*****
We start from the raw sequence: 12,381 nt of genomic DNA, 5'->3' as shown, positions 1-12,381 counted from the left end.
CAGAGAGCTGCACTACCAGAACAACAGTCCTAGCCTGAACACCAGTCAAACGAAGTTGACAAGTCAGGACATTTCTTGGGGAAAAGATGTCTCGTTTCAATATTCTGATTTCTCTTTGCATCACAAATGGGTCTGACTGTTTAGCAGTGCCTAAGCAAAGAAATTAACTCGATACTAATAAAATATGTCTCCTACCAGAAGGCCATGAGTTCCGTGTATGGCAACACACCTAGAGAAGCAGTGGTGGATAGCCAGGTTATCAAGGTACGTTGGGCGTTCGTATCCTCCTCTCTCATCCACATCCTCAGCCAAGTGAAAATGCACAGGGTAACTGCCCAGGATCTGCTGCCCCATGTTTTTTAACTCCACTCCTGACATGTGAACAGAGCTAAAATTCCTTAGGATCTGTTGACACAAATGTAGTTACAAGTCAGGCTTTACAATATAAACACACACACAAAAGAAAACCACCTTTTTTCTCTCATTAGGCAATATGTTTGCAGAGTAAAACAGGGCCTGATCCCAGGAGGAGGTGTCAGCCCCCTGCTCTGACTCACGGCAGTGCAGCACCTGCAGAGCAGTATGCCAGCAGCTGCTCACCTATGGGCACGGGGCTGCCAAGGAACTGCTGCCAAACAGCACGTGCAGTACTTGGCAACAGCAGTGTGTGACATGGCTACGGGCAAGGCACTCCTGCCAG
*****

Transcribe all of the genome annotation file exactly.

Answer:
We start from the raw sequence: 12,381 nt of genomic DNA, 5'->3' as shown, positions 1-12,381 counted from the left end.
CAGAGAGCTGCACTACCAGAACAACAGTCCTAGCCTGAACACCAGTCAAACGAAGTTGACAAGTCAGGACATTTCTTGGGGAAAAGATGTCTCGTTTCAATATTCTGATTTCTCTTTGCATCACAAATGGGTCTGACTGTTTAGCAGTGCCTAAGCAAAGAAATTAACTCGATACTAATAAAATATGTCTCCTACCAGAAGGCCATGAGTTCCGTGTATGGCAACACACCTAGAGAAGCAGTGGTGGATAGCCAGGTTATCAAGGTACGTTGGGCGTTCGTATCCTCCTCTCTCATCCACATCCTCAGCCAAGTGAAAATGCACAGGGTAACTGCCCAGGATCTGCTGCCCCATGTTTTTTAACTCCACTCCTGACATGTGAACAGAGCTAAAATTCCTTAGGATCTGTTGACACAAATGTAGTTACAAGTCAGGCTTTACAATATAAACACACACACAAAAGAAAACCACCTTTTTTCTCTCATTAGGCAATATGTTTGCAGAGTAAAACAGGGCCTGATCCCAGGAGGAGGTGTCAGCCCCCTGCTCTGACTCACGGCAGTGCAGCACCTGCAGAGCAGTATGCCAGCAGCTGCTCACCTATGGGCACGGGGCTGCCAAGGAACTGCTGCCAAACAGCACGTGCAGTACTTGGCAACAGCAGTGTGTGACATGGCTACGGGCAAGGCACTCCTGCCAG